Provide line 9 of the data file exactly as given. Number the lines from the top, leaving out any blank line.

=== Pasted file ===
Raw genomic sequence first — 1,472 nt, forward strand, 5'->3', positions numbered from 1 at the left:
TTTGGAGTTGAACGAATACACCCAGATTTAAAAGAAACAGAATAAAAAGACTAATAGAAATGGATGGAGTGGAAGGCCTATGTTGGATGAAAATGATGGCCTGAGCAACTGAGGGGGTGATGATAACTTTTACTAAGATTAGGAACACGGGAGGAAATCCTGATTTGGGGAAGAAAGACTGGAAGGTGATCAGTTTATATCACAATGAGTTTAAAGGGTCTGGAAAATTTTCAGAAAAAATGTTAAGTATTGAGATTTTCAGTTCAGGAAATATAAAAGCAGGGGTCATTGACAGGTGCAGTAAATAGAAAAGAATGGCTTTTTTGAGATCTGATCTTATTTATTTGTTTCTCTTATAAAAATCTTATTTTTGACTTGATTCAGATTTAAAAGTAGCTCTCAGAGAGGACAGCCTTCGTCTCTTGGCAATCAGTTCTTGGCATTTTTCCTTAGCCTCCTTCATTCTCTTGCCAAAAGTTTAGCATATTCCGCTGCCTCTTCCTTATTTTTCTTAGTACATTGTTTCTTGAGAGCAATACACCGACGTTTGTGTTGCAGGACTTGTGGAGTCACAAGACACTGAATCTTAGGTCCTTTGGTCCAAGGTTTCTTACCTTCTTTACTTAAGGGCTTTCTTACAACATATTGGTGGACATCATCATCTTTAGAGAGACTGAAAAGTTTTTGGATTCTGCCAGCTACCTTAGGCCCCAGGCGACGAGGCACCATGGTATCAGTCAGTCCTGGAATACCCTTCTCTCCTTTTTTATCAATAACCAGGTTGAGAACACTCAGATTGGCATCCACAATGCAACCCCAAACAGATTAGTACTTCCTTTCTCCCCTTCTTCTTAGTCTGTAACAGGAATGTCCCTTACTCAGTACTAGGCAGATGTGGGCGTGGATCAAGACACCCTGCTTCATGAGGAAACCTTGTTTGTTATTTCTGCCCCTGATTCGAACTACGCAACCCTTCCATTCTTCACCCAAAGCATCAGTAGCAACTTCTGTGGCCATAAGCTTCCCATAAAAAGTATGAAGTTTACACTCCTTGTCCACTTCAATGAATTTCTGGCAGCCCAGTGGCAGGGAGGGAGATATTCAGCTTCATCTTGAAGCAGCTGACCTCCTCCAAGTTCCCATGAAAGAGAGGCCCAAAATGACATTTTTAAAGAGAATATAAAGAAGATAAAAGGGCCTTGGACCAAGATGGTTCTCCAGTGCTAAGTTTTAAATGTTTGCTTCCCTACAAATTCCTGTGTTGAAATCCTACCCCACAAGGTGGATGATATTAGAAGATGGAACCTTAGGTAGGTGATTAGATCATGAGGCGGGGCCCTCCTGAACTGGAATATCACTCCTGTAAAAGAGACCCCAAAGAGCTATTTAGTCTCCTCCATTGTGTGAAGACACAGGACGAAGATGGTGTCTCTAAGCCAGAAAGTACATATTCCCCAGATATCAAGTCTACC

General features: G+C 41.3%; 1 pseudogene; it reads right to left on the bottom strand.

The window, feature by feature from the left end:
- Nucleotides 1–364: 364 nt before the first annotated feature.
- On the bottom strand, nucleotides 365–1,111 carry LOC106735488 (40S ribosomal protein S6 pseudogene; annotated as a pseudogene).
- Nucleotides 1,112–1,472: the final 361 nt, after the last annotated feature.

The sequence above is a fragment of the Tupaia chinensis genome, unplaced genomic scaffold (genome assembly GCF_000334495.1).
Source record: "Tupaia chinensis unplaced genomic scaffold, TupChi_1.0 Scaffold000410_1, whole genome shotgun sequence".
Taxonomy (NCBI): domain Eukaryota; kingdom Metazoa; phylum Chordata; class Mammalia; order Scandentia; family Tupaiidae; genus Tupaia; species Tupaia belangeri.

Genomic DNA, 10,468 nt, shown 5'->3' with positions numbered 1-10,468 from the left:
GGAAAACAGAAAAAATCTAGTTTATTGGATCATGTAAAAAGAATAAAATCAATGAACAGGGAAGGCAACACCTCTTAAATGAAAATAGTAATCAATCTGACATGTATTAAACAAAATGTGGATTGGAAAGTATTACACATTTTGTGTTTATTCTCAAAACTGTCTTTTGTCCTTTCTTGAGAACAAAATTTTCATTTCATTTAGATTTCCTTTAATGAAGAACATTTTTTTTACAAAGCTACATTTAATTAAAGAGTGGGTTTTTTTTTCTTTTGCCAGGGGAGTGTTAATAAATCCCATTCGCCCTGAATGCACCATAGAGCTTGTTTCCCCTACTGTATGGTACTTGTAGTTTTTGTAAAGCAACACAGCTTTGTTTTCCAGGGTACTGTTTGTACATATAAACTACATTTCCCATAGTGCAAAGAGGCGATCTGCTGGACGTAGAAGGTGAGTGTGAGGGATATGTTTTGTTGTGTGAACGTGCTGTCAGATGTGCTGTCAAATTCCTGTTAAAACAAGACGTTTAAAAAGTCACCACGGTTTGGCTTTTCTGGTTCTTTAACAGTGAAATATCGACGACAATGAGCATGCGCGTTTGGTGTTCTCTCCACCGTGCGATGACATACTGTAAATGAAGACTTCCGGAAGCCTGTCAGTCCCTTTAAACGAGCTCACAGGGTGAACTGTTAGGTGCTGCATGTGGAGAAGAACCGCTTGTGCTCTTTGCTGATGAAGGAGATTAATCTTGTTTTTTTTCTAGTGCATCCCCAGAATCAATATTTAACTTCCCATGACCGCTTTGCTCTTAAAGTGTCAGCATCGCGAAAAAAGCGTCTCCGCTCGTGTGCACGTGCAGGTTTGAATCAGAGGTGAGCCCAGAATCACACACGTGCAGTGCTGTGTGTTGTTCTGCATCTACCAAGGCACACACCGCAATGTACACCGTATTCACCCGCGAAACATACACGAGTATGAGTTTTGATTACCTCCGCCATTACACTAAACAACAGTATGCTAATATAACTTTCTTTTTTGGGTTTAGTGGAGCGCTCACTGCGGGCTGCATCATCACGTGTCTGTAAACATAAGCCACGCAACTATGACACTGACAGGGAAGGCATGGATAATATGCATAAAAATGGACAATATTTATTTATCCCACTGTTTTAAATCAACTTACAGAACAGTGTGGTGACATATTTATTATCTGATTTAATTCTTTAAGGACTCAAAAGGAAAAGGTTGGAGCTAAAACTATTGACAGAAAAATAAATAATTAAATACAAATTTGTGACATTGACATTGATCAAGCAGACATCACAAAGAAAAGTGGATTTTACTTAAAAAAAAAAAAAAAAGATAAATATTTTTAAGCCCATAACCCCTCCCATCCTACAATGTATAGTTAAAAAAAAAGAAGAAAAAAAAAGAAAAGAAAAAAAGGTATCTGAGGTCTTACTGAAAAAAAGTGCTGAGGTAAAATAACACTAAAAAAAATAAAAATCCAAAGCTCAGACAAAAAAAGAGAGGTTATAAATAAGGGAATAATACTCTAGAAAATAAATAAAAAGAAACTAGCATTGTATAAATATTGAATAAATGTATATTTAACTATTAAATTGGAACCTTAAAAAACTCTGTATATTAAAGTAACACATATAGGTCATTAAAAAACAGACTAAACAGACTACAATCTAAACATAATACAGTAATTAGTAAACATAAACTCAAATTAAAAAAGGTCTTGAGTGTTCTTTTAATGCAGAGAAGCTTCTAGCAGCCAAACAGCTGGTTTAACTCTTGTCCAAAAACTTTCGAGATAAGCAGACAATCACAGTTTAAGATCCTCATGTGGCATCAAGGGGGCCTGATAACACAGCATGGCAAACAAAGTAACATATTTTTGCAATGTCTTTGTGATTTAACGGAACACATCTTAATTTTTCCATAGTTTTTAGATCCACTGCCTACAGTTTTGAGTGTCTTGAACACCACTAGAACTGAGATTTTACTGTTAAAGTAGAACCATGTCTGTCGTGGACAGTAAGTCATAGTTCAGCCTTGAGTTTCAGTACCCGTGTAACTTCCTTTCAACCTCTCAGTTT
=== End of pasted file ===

Source record: "Tupaia chinensis unplaced genomic scaffold, TupChi_1.0 Scaffold000410_1, whole genome shotgun sequence".